The charity’s patron, says: “The secret of the Whitley Fund for Nature is that they find exceptional grassroots conservation leaders.  Whitley Award winners hail from all over the world and come from a range of backgrounds, but they all have in common a fierce commitment and determination to make a real difference to local people and wildlife in their home countries.  Every winner has a close connection with their community, as well as experience and an understanding of the issues, which often relate to human-wildlife conflict, but they also know how to make an impact through practical solutions, engaging people and initiating change at government level. That's a rare skill. Let's face it, there are 'experts' out there, who don't always have that skill, but the Whitley Award winners do.”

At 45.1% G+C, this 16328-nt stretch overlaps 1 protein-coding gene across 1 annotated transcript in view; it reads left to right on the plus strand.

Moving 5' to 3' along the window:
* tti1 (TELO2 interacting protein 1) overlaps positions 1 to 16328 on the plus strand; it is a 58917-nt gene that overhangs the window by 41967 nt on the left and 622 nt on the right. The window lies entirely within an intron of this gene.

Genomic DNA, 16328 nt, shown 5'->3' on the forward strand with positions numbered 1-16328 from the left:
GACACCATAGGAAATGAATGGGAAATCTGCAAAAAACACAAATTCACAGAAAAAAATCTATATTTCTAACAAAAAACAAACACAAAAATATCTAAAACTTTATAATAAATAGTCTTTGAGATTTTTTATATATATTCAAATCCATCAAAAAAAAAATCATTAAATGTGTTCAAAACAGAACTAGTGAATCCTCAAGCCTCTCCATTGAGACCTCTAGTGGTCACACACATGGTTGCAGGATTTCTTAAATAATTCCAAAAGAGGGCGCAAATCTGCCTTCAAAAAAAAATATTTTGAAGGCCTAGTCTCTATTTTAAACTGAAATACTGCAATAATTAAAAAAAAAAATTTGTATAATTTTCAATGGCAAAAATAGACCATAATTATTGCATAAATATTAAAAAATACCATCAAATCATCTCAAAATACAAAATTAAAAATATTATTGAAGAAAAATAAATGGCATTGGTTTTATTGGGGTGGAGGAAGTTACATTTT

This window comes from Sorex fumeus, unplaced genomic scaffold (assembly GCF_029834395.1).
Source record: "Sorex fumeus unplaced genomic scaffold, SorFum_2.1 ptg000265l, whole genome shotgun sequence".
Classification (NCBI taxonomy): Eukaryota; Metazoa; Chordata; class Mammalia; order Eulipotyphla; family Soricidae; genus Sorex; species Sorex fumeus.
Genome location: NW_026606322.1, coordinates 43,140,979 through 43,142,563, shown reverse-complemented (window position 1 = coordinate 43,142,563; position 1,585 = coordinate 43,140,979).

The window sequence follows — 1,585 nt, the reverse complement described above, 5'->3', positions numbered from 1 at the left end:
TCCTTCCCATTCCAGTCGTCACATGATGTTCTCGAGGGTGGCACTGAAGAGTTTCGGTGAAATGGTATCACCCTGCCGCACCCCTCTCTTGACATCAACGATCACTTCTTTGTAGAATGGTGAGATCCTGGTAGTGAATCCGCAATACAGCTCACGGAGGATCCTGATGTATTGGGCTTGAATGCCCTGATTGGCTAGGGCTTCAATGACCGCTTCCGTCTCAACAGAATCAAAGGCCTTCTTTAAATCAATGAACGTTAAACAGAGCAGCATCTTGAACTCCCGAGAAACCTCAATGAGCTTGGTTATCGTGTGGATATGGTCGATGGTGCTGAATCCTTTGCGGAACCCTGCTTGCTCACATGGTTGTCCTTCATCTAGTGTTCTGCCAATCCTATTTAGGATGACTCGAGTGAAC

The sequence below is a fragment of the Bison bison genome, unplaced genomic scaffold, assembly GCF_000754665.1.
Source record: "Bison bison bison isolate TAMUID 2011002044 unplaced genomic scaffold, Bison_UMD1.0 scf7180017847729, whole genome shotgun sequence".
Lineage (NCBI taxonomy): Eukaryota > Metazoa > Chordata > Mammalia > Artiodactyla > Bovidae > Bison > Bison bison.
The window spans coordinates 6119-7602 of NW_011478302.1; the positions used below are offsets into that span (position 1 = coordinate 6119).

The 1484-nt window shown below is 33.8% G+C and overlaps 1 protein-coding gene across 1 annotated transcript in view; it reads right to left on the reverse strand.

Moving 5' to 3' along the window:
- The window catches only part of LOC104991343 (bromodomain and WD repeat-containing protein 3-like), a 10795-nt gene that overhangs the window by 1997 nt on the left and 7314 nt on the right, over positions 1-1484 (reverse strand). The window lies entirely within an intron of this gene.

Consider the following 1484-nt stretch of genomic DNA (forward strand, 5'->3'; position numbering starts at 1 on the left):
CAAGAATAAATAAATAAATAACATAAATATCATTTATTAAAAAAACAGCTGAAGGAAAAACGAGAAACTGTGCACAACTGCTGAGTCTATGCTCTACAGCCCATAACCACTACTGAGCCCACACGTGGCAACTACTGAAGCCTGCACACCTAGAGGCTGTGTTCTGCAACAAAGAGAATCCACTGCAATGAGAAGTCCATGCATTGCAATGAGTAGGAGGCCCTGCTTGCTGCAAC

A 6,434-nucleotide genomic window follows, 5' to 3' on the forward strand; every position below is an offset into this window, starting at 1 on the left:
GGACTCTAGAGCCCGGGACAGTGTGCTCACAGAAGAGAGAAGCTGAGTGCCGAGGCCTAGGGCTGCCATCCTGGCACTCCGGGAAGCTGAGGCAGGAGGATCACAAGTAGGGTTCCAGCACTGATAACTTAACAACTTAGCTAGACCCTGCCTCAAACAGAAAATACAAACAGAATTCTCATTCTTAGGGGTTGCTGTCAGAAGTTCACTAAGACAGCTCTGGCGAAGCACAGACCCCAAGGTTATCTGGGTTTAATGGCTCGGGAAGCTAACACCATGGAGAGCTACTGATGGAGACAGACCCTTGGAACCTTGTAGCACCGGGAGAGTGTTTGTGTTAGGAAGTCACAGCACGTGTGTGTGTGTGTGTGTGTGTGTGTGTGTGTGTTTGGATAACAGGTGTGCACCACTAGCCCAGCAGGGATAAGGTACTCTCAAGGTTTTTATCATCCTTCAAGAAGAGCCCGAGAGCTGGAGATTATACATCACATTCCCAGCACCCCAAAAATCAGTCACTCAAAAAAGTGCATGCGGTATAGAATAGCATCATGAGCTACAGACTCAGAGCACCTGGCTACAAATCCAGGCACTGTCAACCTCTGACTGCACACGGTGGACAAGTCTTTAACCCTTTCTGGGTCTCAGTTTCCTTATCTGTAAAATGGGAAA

Whitley Awards

This year, which marks the 20th anniversary of the Whitley Awards, saw a surge in applicants, with the highest number of entries yet to the scheme.  First awarded in 1994, the Whitley Awards are presented annually to outstanding grassroots leaders in nature conservation across the developing world.  Since then, the Whitley Fund for Nature has given almost £10 million to conservation and recognised 160 conservation leaders in more than 70 countries.  

“For 20 years now, the Whitley Awards have pioneered effective ways to protect wild nature,” says Sir David Attenborough, a Trustee of the Whitley Fund for Nature. “Perhaps the greatest legacy of the charity is the growing network of winners themselves who represent some of the best conservation leaders in the world.  The range of challenges the winners face is remarkable, the solutions are diverse; and together their reach is truly global.”

Other winners in the 2013 Whitley Awards who will share in the prize funding worth £295,000 are: